I think we can have a setup that sort of leans towards the family farm but it cannot be too much of a lean or else this becomes uneconomic. For example if you had Ken Henry’s land tax. But then you had a threshold for the adult owner of the farm. And a further threshold for each registered dependent. On top of that we can say that primary food production is a strategic good (for example in time of blockade) and make it tax exempt.

    Beyond those two measures one ought not go. Because you’ll wind up getting good money chasing bad. But those two measures might in practice be enough. And if the farmer goes through a bad patch he might be able to lease for ten years, rather than sell his land, to some big agribusiness outfit. And then reconstitute his act down the track. Because the big agribusiness outfit will then face the land tax from acre-1. Whereas farmers and farmer-wannabes have a threshold. So instead of the whole thing being swallowed by agribusiness you might have a lot of leasing backwards and forwards, but the family farm and the smaller farmer always being a big part of that story.

  139. “I think my points are important. It’s very hard if not impossible for most small farmers in Australia to make a living off the land and often only possible to continue for those who are rich from other means or have fulltime jobs doing something entirely else.”

    Thats an interesting point there. If agriculture is being driven by income tax deductions, for income that has nothing to do with farming, then this could outcompete the full-time farmers. Like if millionaire broadcasters, surgeons, and other folks can get out of the income tax, via big tax write-offs if they take up agriculture, this in itself might be crowding the full-time farmer out. I don’t know to what extent this could be happening.

  140. Well. Graeme. You’re a spin doctor extraordinaire. What I can’t work out is would you sell yourself to the highest bidder or stand on your principles.

  141. I don’t think the bidding is starting any time soon. And if you get the setup right, thats where the schmooze-money end.

    There was some talk over at catallaxy about whether all the business lobbying government was corrupt. And the neoclassicals were scornful as to whether this was necessarily corrupt practice.

    But they were missing the point. Since when you get the rules right there is no need for lobbying. Everyone knows where they stand, and their work is cut out for them. They can get on with the producing of wealth.

  142. Who knows. Perhaps the newly arrived Asian migrants employed growing green vegetables on land owned and leased by the government to ethnic-run co-operatives in inner city regions are getting a better deal and more reliable wage income than property owning farmers who simply don’t have the requisite economies of scale to make their businesses profitable in a harsh and unpredictable environment.

  143. I don’t think there would be much temptation in that regard for someone who knows what he wants to get done and cannot possibly do it all. Its when people are not particularly sure of which way to go, then they can be coaxed easily down one path or another.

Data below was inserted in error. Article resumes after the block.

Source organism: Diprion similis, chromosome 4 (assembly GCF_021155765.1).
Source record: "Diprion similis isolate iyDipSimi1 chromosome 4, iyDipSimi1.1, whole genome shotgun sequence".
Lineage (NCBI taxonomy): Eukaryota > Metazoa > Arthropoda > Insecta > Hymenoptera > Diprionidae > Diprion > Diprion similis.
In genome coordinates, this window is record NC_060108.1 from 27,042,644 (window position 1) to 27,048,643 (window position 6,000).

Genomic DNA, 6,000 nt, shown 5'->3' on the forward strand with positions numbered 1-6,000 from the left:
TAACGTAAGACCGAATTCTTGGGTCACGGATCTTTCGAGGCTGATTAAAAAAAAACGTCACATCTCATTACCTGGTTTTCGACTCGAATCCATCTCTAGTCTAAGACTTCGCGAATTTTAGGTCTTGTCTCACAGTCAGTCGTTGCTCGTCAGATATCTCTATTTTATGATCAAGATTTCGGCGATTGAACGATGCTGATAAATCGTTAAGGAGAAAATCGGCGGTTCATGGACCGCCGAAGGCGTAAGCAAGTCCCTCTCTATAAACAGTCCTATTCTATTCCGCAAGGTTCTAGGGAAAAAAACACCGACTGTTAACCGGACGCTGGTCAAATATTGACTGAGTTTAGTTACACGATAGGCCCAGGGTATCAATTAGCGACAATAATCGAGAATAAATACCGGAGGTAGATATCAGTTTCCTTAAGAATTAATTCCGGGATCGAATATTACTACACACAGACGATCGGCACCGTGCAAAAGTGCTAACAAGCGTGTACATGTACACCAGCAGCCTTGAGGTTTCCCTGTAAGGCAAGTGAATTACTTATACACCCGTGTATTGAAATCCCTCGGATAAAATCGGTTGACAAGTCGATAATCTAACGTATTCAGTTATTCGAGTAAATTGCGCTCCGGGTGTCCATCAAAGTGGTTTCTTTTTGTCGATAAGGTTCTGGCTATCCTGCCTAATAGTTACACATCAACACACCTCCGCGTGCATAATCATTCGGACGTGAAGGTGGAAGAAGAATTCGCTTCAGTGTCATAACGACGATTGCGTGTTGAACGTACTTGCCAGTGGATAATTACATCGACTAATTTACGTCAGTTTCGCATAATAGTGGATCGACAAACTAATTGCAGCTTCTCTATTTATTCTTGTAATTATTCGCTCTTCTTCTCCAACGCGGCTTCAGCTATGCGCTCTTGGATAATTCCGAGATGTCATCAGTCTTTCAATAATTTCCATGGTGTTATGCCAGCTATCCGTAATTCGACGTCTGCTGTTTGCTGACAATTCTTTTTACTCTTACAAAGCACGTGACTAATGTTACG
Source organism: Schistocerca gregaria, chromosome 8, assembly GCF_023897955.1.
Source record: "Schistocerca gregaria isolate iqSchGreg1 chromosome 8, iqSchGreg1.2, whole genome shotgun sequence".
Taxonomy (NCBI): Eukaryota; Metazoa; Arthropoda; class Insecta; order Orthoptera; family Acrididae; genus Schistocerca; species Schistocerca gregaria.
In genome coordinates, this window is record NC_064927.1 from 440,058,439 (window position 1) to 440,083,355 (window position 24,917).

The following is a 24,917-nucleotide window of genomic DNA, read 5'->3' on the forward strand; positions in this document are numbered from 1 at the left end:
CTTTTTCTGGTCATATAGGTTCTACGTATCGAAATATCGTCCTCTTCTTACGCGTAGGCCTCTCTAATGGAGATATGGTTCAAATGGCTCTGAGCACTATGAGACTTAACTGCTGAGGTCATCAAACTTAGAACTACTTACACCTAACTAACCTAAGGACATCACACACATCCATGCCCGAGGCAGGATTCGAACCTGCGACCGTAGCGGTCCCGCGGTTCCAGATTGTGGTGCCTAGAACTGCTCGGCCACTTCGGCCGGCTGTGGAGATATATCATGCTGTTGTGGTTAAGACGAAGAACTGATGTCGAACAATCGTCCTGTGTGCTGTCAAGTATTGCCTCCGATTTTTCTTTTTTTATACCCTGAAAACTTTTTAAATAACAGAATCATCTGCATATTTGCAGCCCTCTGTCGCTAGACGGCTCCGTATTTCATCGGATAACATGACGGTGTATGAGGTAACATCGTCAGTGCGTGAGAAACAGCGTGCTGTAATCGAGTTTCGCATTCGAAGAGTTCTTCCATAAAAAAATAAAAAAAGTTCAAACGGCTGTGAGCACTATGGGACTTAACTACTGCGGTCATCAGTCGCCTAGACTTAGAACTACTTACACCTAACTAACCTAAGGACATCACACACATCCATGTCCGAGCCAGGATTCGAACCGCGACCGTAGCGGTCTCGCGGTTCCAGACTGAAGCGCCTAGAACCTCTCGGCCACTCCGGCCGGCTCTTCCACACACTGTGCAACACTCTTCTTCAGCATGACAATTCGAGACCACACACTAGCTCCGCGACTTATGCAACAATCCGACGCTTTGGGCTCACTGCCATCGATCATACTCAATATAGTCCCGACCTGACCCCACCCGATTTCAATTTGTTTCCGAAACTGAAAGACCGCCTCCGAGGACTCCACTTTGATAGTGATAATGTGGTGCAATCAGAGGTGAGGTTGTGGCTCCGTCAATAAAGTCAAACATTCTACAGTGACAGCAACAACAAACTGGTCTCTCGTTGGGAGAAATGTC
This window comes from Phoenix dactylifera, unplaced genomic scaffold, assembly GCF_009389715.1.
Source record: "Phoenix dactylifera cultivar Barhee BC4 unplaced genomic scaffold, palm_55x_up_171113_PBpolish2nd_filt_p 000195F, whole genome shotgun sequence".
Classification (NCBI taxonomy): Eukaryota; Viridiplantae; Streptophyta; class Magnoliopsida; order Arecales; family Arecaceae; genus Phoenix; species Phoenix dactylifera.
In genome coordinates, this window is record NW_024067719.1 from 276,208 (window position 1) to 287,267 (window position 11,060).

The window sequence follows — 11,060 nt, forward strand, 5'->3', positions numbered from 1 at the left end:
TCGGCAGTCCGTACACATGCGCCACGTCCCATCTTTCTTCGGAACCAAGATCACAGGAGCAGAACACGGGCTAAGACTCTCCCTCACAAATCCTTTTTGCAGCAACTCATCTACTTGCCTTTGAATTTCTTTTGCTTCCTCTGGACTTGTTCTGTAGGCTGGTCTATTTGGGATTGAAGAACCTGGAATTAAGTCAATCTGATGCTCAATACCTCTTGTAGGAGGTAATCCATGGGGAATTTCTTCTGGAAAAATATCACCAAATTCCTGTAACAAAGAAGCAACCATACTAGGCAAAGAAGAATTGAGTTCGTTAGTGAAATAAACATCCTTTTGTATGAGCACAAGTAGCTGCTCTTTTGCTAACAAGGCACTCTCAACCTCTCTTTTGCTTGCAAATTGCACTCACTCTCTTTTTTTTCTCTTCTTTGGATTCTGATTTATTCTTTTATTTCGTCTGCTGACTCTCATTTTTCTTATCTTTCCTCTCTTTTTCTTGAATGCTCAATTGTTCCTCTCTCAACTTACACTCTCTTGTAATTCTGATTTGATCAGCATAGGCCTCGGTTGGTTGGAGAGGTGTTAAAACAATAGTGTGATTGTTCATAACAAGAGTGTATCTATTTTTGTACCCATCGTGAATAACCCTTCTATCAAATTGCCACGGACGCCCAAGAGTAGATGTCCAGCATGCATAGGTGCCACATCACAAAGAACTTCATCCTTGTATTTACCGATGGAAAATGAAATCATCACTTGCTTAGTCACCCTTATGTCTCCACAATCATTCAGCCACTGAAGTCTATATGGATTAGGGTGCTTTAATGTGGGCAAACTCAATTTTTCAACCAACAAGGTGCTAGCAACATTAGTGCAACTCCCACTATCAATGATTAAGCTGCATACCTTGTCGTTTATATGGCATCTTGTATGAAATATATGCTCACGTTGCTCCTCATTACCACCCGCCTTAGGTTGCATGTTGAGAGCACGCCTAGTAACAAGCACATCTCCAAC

Supposing I held elected office. The compensation is pretty fantastic. It would put me way above where I could imagine being tempted in this way.

    When you are convinced you know what you are doing, you don’t hold these national ideas seminars, or spend time overseas at all sorts of junkets.

    Think of how far we are from the situation I envisage? We don’t want to be run from the centre. So to get the sort of things I want done that implies persuasion persuasion persuasion.

    Any decent Federal bigshot ought to be talking to local mayors and Premiers and trying to bring them on board. A commonwealth politician cannot exercise much influence abroad. He can stop an invasion through manifest firepower. So the idea is to be strong and internally focused. Strong so you don’t need to think about foreign miscreants and can stay at home.

    Most people can be swayed by temptations wrapped in pretty packages and not crudely put over in brown paper bags. But if I was in Kevin Rudds position I don’t think I’d have time to even meet the people who might put these various enticements to my notice. All I would be involved in was was having to get round trying to persuade the localities and the regions that there are better ways to do things. And that we are a million light-years from the better society and need to set out for it.

  144. I think there is a great deal more to be said here about the difference between tax deductions and long-term tax exemptions. The latter is far more neutral to resource allocation. And examples will show that the full-time farmer who really wanted to stay on his farm would likely make a far better fist of it under conditions brought about by the latter policy.

    Whereas an established agribusiness gets to expand naturally under conditions of tax deductions, since he will match his established profits elsewhere, with new developments competing against someone starting out. If the fellow starting out is to show a profit, this is taxed. So his tendency is to run a riskier act. Until such time as he has a run of bad luck.

    It might be thought that getting access to the tax exemption might lead to all sorts of riches. But many small farmers would be sent into retrenchment by the change of policy. Now they are virtually forced to make an accounting profit. Spending that would otherwise be tax deductible may be cut right back on. Since there is no tax to make the deductions about. The small fellow is on a less ambitious but safer trajectory. If he cannot make a profit on his more extensive holdings he can lease some of his farm and consolidate what he has. Running a smaller but more viable outfit until he’s ready to expand.